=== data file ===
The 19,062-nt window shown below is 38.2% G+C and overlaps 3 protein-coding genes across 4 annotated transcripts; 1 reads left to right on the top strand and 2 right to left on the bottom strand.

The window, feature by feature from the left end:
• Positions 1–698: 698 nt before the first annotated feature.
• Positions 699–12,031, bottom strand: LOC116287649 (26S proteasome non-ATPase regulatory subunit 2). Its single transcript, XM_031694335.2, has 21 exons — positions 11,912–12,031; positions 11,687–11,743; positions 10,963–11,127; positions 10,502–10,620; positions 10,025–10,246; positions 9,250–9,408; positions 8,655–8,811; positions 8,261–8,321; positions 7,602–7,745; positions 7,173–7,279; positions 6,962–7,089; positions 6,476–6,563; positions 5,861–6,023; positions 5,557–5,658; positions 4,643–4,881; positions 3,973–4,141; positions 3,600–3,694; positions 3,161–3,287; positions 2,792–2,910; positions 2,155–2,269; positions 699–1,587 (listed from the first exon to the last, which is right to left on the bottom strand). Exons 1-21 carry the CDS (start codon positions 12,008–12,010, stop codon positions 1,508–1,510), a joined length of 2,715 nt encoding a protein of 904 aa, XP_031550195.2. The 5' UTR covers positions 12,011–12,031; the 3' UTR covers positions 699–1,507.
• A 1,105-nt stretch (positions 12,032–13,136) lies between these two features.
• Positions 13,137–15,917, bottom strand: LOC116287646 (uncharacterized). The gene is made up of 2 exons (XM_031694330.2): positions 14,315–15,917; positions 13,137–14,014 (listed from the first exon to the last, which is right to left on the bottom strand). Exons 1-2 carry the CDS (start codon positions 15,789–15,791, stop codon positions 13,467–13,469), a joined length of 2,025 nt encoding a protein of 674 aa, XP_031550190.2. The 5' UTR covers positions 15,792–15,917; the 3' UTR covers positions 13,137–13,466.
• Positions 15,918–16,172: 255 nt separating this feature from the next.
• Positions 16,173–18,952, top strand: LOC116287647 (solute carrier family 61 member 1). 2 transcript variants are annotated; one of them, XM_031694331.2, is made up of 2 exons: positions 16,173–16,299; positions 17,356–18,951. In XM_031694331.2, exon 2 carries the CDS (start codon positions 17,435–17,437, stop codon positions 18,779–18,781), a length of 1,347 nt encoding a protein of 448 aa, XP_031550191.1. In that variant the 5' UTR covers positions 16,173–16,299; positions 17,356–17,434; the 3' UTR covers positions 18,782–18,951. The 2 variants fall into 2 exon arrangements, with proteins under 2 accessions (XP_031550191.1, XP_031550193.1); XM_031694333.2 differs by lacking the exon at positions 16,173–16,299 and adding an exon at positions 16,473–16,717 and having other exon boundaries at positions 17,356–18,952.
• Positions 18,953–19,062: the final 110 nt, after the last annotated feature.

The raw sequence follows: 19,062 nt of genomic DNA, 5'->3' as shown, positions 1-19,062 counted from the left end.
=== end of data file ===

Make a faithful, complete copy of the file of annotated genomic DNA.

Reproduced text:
The 19,062-nt window shown below is 38.2% G+C and overlaps 3 protein-coding genes across 4 annotated transcripts; 1 reads left to right on the top strand and 2 right to left on the bottom strand.

The window, feature by feature from the left end:
• Positions 1–698: 698 nt before the first annotated feature.
• Positions 699–12,031, bottom strand: LOC116287649 (26S proteasome non-ATPase regulatory subunit 2). Its single transcript, XM_031694335.2, has 21 exons — positions 11,912–12,031; positions 11,687–11,743; positions 10,963–11,127; positions 10,502–10,620; positions 10,025–10,246; positions 9,250–9,408; positions 8,655–8,811; positions 8,261–8,321; positions 7,602–7,745; positions 7,173–7,279; positions 6,962–7,089; positions 6,476–6,563; positions 5,861–6,023; positions 5,557–5,658; positions 4,643–4,881; positions 3,973–4,141; positions 3,600–3,694; positions 3,161–3,287; positions 2,792–2,910; positions 2,155–2,269; positions 699–1,587 (listed from the first exon to the last, which is right to left on the bottom strand). Exons 1-21 carry the CDS (start codon positions 12,008–12,010, stop codon positions 1,508–1,510), a joined length of 2,715 nt encoding a protein of 904 aa, XP_031550195.2. The 5' UTR covers positions 12,011–12,031; the 3' UTR covers positions 699–1,507.
• A 1,105-nt stretch (positions 12,032–13,136) lies between these two features.
• Positions 13,137–15,917, bottom strand: LOC116287646 (uncharacterized). The gene is made up of 2 exons (XM_031694330.2): positions 14,315–15,917; positions 13,137–14,014 (listed from the first exon to the last, which is right to left on the bottom strand). Exons 1-2 carry the CDS (start codon positions 15,789–15,791, stop codon positions 13,467–13,469), a joined length of 2,025 nt encoding a protein of 674 aa, XP_031550190.2. The 5' UTR covers positions 15,792–15,917; the 3' UTR covers positions 13,137–13,466.
• Positions 15,918–16,172: 255 nt separating this feature from the next.
• Positions 16,173–18,952, top strand: LOC116287647 (solute carrier family 61 member 1). 2 transcript variants are annotated; one of them, XM_031694331.2, is made up of 2 exons: positions 16,173–16,299; positions 17,356–18,951. In XM_031694331.2, exon 2 carries the CDS (start codon positions 17,435–17,437, stop codon positions 18,779–18,781), a length of 1,347 nt encoding a protein of 448 aa, XP_031550191.1. In that variant the 5' UTR covers positions 16,173–16,299; positions 17,356–17,434; the 3' UTR covers positions 18,782–18,951. The 2 variants fall into 2 exon arrangements, with proteins under 2 accessions (XP_031550191.1, XP_031550193.1); XM_031694333.2 differs by lacking the exon at positions 16,173–16,299 and adding an exon at positions 16,473–16,717 and having other exon boundaries at positions 17,356–18,952.
• Positions 18,953–19,062: the final 110 nt, after the last annotated feature.

The raw sequence follows: 19,062 nt of genomic DNA, 5'->3' as shown, positions 1-19,062 counted from the left end.